Austria eases strict lockdown rules for the unvaccinated
Austria eases strict lockdown rules for the unvaccinated

Austria‘s Chancellor Karl Nehammer and Health Minister Wolfgang Mückstein have announced the relaxation of the current strict lockdown rules for Austrian residents who are not fully vaccinated.

The rollback of the current restrictions will take effect next Monday, assuming hospitalization numbers remain steady, however, a number of restrictions will remain in place for people who are not fully vaccinated.

While the unvaccinated Austrians will no longer be confined to their residences, their freedom of movement will remain strictly regulated, with the current “2G” rules remaining in place. The 2G restrictions require individuals seeking to enter hotels, restaurants, bars, and other public areas to present proof of vaccination or recovery from COVID-19 in order to get in, and the 10pm curfew on such establishments will remain in place.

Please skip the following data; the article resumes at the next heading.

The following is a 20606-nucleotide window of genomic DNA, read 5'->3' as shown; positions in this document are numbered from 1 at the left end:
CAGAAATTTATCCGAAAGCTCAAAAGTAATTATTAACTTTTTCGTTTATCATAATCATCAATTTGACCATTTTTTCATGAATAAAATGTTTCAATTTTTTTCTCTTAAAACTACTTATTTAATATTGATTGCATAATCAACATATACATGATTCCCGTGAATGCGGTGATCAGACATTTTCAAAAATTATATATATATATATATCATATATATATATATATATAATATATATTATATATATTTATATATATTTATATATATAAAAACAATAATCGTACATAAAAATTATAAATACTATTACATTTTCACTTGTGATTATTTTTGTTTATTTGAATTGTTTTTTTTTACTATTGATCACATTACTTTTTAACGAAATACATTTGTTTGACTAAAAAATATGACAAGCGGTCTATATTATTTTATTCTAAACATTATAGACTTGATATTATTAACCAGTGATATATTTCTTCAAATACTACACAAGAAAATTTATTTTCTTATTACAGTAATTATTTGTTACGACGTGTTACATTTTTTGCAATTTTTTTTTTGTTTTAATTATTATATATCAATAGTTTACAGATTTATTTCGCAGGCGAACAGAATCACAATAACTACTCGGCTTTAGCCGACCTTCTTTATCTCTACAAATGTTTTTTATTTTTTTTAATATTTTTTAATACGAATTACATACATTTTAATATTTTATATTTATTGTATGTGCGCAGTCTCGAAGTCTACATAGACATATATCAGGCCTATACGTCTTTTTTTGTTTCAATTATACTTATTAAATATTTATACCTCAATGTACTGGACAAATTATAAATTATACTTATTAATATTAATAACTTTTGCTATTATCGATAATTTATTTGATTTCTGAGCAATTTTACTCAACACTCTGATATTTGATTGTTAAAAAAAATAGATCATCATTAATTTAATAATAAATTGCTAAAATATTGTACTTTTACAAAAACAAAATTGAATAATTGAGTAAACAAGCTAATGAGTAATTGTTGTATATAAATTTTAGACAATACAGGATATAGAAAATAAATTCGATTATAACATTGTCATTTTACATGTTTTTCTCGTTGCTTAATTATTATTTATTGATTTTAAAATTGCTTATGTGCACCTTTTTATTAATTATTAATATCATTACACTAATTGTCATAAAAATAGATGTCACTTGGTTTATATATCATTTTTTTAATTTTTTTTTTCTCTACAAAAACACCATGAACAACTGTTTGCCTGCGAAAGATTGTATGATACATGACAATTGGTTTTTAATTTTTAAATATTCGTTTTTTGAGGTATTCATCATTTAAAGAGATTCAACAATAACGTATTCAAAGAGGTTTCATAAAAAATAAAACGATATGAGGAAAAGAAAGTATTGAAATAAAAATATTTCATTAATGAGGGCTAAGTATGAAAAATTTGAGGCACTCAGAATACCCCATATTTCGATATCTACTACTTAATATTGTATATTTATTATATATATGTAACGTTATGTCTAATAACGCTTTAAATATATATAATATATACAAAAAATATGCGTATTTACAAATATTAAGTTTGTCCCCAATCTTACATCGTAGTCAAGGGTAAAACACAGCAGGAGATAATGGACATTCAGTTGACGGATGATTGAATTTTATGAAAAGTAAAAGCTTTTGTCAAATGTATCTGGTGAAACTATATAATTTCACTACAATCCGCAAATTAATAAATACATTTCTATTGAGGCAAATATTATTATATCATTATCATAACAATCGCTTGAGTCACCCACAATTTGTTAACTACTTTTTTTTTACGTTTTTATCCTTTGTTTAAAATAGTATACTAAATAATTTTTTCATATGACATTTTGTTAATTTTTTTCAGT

Austria resorted to the extra measures in an effort to control COVID-19 infections and enforce its vaccination laws, that included deploying police to inspect immunization papers after the reopening of cultural, entertainment, and hospitality to inoculated people in mid-December, following three weeks of nationwide lockdown.

Austria has imposed four national lockdowns in total over the pandemic.

The country’s Parliament voted last week with an overwhelming majority to impose mandatory vaccinations for adults, despite the opposition FPO voting unanimously against the measure as a “totalitarian low point.”

People entering Austria are required to show proof of full vaccination, a negative PCR test conducted within the past 72 hours, or proof of a booster shot.

As of the coming Monday, the minimum time permitted between receiving a second and third dose of the vaccine will be reduced from 120 days to 90 days, and the validity of the nation’s Green Pass lasts just six months from the conclusion of the holder’s first series of vaccinations. Those with booster doses will enjoy a longer period of validity at nine months.

 

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